What Is Bitcoin, How Does It Work & Should Singaporeans Buy It?

What Is Bitcoin, How Does It Work & Should Singaporeans Buy It?

Even if you don’t know a thing about cryptocurrency, surely you know about Bitcoin. As the OG crypto, Bitcoin has enjoyed a meteoric rise since its inception — though, also, a whole lot of instability in the past few months.

Now, the burning questions on your mind are probably “Why is Bitcoin so craaazy?” and maybe also, “Should I buy Bitcoin?” 

To get the answers you seek, it’s important to understand the fundamentals of Bitcoin.

Bitcoin’s price chart since inception

Bitcoin price chart from Coindesk

As you can see from this Bitcoin price chart, its value can get pretty damn turbulent.

This kind of volatility is by no means exclusive to Bitcoin. Like most cryptocurrencies, Bitcoin’s value is highly responsive to any kind of news or publicity.

Here’s an illustration of the recent rollercoaster ride:

On 4 May 2021, when we wrote this article about cryptocurrency basics, Bitcoin (BTC) was trading between US$50,000 to US$64,000, piggybacking off the news that PayPal and Tesla would be accepting BTC as a form of payment.

Two weeks later, Tesla reversed its stance on accepting BTC as payment, resulting in BTC’s value plunging to around US$30,000.

But just a few days later, BTC has rebounded back to around US$40,000, riding on the coattails of the news that Cathie Wood, head of Ark Invest, believes that Bitcoin is still the future

What is Bitcoin?

But underneath all that volatility, what is Bitcoin really?

To learn more about Bitcoin’s origin story, you have to read Bitcoin’s whitepaper. According to this document, Bitcoin is meant to be a robust, traceable and decentralised way to transact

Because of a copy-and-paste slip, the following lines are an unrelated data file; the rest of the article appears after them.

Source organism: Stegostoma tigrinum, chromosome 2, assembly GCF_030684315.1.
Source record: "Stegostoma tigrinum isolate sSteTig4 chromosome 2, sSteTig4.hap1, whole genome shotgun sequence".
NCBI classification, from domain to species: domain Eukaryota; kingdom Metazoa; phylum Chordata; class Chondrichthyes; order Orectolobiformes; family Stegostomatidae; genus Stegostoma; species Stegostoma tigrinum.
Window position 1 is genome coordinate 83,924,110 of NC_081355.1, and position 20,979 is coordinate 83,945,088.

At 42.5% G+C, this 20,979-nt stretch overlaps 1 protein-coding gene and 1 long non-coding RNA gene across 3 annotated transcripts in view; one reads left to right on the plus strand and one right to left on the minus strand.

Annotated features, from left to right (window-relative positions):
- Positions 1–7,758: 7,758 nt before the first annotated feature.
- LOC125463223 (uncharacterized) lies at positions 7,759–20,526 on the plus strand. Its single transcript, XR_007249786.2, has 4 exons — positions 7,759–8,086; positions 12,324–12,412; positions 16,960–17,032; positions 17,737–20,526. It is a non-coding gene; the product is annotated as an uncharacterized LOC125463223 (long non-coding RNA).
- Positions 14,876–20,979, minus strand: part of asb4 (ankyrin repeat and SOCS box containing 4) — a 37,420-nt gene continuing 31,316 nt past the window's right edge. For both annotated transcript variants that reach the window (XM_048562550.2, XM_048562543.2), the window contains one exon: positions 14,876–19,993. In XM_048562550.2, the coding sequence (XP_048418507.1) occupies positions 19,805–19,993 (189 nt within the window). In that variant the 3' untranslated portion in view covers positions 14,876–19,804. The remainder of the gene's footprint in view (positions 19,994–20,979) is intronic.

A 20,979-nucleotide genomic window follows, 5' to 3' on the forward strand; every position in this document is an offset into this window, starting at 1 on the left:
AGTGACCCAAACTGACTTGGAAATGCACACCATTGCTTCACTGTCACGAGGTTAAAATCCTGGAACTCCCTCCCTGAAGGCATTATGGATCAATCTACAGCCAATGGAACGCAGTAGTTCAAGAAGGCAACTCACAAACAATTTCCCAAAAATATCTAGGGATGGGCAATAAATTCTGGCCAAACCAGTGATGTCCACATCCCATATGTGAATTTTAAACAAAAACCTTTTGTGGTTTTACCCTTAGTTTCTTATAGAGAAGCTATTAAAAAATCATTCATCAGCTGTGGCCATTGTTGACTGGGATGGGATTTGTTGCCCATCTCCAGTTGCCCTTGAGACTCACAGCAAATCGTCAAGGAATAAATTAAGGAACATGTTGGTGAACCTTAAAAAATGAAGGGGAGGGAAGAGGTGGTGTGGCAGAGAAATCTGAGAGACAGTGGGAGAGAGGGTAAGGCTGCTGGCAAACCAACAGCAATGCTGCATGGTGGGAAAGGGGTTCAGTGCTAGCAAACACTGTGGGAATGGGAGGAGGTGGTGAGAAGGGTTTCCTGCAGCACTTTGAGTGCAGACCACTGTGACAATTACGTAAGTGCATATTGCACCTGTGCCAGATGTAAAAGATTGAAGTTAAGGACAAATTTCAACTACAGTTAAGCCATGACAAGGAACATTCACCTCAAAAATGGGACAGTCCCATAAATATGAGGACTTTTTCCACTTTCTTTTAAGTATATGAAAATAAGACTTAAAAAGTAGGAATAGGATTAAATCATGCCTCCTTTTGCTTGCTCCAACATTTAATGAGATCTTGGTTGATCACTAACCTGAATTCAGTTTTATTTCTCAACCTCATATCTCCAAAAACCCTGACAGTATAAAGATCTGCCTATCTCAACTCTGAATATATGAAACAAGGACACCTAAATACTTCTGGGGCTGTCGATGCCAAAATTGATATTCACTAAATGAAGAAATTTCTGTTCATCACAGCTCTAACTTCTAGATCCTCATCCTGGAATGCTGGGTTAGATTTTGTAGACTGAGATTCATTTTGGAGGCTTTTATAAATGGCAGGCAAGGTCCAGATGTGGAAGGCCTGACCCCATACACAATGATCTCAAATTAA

This utopian currency didn’t just come out of nowhere. It’s a an attempt to address the many problems that come with traditional money systems, such as:

  1. Physical cash is practically untraceable once withdrawn from the bank
  2. For cashless payment, we have to rely on institutions like banks and card service providers like Visa and MasterCard
  3. In the event of a dispute, such as refunds or transfers, we again rely on the abovementioned institutions to mediate transactions

See how the power balance is stacked in favour of the instutions? Bitcoin is an attempt to change the status quo by decentralising power. It aims to allow two people to transact without having to go through a third party such as a bank.

Bitcoin isn’t merely Monopoly money — it’s also supposed to be a universal money system that’s open to all its users.

The idea is that everyone on this system will have access to all the transactions that have occurred, whilst still retaining anonymity. Bitcoin users can also reverse or amend transactions without needing to go through a big institution.

What about physical cash then?

So maybe you distrust The Man and already swear by cash transactions so the evil overlords can’t track you. But cash has its problems, too.

Example: let’s say you want to buy your favourite Neutrogena facial toner from your neighbourhood shop. Here’s what happens when you pay with physical cash:

  1. You first have to go to your bank’s ATM to withdraw cash 
  2. You hand over the cash to the cashier
  3. The cashier puts it in the register, and at the end of the day, they log the amount in that register 
  4. Then the cashier manually compares the cash float in the beginning vs the end of the day
  5. Finally, the cashier has to deposit the cash into the bank

Some problems have already popped up in this one simple transaction.

First, there’s no way to track the physical cash money you handed over into the shop’s bank account. If your note was a counterfeit, the whereabouts of that counterfeit are unknown.

Also, the process is surprisingly incredibly labour-intensive and prone to human error. It’s not just the cashier — bank employees have to sort through thousands or millions of transactions on their Excel spreadsheets or proprietary systems (that might differ between banks!).